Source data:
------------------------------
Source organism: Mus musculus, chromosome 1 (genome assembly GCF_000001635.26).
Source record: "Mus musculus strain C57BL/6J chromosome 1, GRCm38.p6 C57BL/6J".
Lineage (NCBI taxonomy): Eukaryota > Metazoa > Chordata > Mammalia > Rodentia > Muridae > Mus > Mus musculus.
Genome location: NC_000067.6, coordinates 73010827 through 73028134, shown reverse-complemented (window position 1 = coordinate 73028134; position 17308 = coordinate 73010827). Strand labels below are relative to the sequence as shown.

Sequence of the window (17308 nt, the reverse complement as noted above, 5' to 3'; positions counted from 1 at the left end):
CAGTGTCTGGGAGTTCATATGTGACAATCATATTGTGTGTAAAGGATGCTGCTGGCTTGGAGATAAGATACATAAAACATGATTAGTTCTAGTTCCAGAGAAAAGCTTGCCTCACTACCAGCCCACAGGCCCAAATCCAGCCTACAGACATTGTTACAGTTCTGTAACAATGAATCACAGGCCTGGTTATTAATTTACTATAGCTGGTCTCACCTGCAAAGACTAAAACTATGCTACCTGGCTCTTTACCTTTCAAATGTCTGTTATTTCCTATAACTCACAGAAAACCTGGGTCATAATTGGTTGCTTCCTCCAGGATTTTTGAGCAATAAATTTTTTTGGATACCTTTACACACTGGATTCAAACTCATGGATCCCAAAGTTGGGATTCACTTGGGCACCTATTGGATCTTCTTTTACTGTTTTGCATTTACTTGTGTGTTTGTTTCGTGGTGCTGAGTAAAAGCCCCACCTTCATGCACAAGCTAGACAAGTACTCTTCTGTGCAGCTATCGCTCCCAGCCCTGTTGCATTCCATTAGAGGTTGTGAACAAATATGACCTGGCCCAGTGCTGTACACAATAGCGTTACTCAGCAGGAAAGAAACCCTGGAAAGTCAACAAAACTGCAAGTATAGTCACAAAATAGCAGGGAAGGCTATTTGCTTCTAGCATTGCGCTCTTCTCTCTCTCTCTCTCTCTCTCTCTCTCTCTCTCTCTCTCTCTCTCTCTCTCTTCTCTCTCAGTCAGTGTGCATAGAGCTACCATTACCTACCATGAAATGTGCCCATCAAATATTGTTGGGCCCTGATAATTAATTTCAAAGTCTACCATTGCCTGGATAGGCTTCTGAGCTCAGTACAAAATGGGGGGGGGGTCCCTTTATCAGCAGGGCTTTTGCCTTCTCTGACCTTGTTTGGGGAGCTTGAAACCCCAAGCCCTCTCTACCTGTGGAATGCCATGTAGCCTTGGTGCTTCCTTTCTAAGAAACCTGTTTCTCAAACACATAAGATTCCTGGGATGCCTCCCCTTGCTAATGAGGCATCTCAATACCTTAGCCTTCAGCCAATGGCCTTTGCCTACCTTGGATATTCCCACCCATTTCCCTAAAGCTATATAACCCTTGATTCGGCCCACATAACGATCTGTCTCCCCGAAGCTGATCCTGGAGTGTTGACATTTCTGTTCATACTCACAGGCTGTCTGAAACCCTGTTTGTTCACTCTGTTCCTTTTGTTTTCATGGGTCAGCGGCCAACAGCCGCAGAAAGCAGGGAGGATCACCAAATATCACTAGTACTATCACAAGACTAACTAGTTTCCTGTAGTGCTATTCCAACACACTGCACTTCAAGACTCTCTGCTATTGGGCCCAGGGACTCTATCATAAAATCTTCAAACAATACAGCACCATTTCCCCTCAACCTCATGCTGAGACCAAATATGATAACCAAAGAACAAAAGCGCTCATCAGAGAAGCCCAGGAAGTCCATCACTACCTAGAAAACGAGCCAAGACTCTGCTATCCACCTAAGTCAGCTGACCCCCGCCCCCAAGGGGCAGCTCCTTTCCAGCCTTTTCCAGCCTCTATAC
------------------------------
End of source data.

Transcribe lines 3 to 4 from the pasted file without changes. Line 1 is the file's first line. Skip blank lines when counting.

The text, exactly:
Lineage (NCBI taxonomy): Eukaryota > Metazoa > Chordata > Mammalia > Rodentia > Muridae > Mus > Mus musculus.
Genome location: NC_000067.6, coordinates 73010827 through 73028134, shown reverse-complemented (window position 1 = coordinate 73028134; position 17308 = coordinate 73010827). Strand labels below are relative to the sequence as shown.